'Hercules' Actor Is on Mission to Inspire Boys, Men to Embrace Their Masculinity: 'Make Being Normal, Normal Again.'


Boys will be boys — and they need to know that they should be.

Actor Kevin Sorbo, longtime star of the 1990s adventure series “Hercules: The Legendary Journeys,” has devoted the latter part of his career to resisting Hollywood’s anti-male agenda while encouraging young men to embrace traditional masculinity.

“Make being normal, normal again,” Sorbo said of his broader hopes in a recent interview with The Epoch Times.

Sorbo noted that the war on masculinity runs much deeper than transgender ideology. In fact, unsurprisingly, he placed part of the blame on the liberal entertainment industry.

For instance, “Every sitcom seems to have a fat, lazy husband,” he said.

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These depictions can distort a child’s perceptions of men unless countered by strong child-raising practices.

“I had great examples from my grandfather and father. My father was an only child on a farm in Iowa. And I didn’t have teachers telling me how to vote or how to think. Everything starts with parents. It’s important to have a dad and a mom raising children. Kids watching TV think dads are not important in a family,” he said.

At the same time, Sorbo emphasized that not every man must sport muscles like those of Hercules.

“Being a guy who is a provider and a protector for the family, with strong moral guidelines, being a loving husband, a loving father, a good neighbor” constitutes true masculinity, Sorbo said.


Indeed, the 64-year-old actor hopes to impress his message of masculinity on males everywhere, starting with boys.

For instance, Sorbo has written a new children’s book, “The Test of Lionhood,” released Sept. 1 by the Christian publisher Brave Books.

In an August interview with The Daily Wire, the actor-turned-author explained that he wanted to give boys a Biblical view of masculinity.

“We need our boys to become strong men who can lead their families, communities, in a more positive direction,” Sorbo said. “The Bible calls for us to be providers. For men to be providers and that takes nothing away from women.”

“The Test of Lionhood” tells the story of a young lion cub who must find the “courage and strength” to rescue his sister.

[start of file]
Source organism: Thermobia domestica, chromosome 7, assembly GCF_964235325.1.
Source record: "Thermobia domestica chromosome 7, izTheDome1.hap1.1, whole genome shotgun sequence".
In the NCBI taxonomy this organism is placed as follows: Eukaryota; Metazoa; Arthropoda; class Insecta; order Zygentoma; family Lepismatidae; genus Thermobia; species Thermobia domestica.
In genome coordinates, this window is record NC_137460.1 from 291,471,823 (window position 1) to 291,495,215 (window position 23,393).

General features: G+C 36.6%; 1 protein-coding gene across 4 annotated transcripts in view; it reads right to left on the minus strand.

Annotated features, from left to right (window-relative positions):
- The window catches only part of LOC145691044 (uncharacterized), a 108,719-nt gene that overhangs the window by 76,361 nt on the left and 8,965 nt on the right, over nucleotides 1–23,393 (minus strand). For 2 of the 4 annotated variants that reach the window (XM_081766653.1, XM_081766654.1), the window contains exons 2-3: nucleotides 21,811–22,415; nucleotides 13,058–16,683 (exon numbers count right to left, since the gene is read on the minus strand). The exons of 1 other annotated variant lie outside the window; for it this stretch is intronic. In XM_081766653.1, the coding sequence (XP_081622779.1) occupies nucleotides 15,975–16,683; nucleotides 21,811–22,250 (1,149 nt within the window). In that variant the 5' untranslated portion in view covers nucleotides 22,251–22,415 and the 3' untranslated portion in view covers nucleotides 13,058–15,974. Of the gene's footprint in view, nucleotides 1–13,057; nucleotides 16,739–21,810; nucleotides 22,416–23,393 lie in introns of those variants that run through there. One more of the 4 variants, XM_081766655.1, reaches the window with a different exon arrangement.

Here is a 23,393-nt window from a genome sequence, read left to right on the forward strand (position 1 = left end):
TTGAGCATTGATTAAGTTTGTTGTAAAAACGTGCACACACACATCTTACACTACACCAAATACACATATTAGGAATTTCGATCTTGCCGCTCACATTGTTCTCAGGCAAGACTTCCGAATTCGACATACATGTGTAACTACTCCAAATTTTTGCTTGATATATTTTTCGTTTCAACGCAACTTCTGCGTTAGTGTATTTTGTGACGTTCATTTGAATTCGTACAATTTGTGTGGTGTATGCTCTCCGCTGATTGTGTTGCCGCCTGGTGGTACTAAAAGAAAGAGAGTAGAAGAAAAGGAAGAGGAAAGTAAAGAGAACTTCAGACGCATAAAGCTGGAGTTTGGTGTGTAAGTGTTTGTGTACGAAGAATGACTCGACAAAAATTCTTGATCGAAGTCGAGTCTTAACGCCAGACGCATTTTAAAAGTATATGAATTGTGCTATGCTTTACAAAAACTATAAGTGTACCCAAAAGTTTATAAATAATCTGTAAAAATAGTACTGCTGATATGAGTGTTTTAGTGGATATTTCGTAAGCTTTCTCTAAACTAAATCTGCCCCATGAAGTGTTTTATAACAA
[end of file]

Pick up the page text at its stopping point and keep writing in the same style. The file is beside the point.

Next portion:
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Thus, regardless of contrary cultural messaging, boys should have no doubts about their natural role as protectors.

“The Bible teaches us to honor the father, sitcoms teach us to dishonor the father,” Sorbo said. “For a confused generation of men, which we have now, it’s much easier for public schools, universities, TV, movies, government, to control that.”

Alas, Sorbo’s Christian faith and message have made him anathema to liberal Hollywood.

“It’s a total opposite of a generation of men that are seeking the truth,” Sorbo continued. “Which is why I think they reject people like me who stand up for conservative values and Christian values.”

In fact, Hollywood did more than reject Sorbo. As he told Fox News Digital in a recent interview, the actor regarded himself as the “original cancel culture guy.”

“It was sad to me, you know, my manager and agent for so many years said that we can’t get you jobs anymore, work with you because of you being a Christian, being a conservative,” he said.

Hollywood’s wrath, however, has not stopped Sorbo from making films. In fact, he currently stars opposite his wife Sam in “Miracle in East Texas.”

Set in 1930, “Miracle in East Texas” tells the true story of two flim-flam men who, in the Great Depression’s early years, tricked widows into investing in worthless oil wells. John Ratzenberger (of “Cheers” fame) co-stars. Louis Gossett Jr. narrates.

Former Republican Rep. Louie Gohmert, of Texas, called it a “Delightful movie with great acting and the Texas-sized, God-given message of hope!”

Conservative Christians undoubtedly can recall any number of cultural signposts that have illustrated the importance of Sorbo’s work and message.

For instance, perhaps the most straightforward of these came from Oliver Anthony’s recent viral hit, “Rich Men North of Richmond.”

Readers might remember that song primarily for its broader anti-government, anti-establishment lyrics. A few lines, however — belted out in anger and desperation — dovetailed with Sorbo’s message.

Young men are puttin’ themselves six feet in the ground
‘Cause all this d*** country does is keep on kickin’ them down


Like Sorbo, Anthony has made no secret of his Christian faith. His anguished lyrics told of what happens to many young men who feel beaten down by forces hostile to them.

Thus, if we are to restore masculinity to its proper place in the culture, we might begin by supporting Sorbo and other Christian entertainers who speak openly about their Biblical worldview.

This article appeared originally on The Western Journal.

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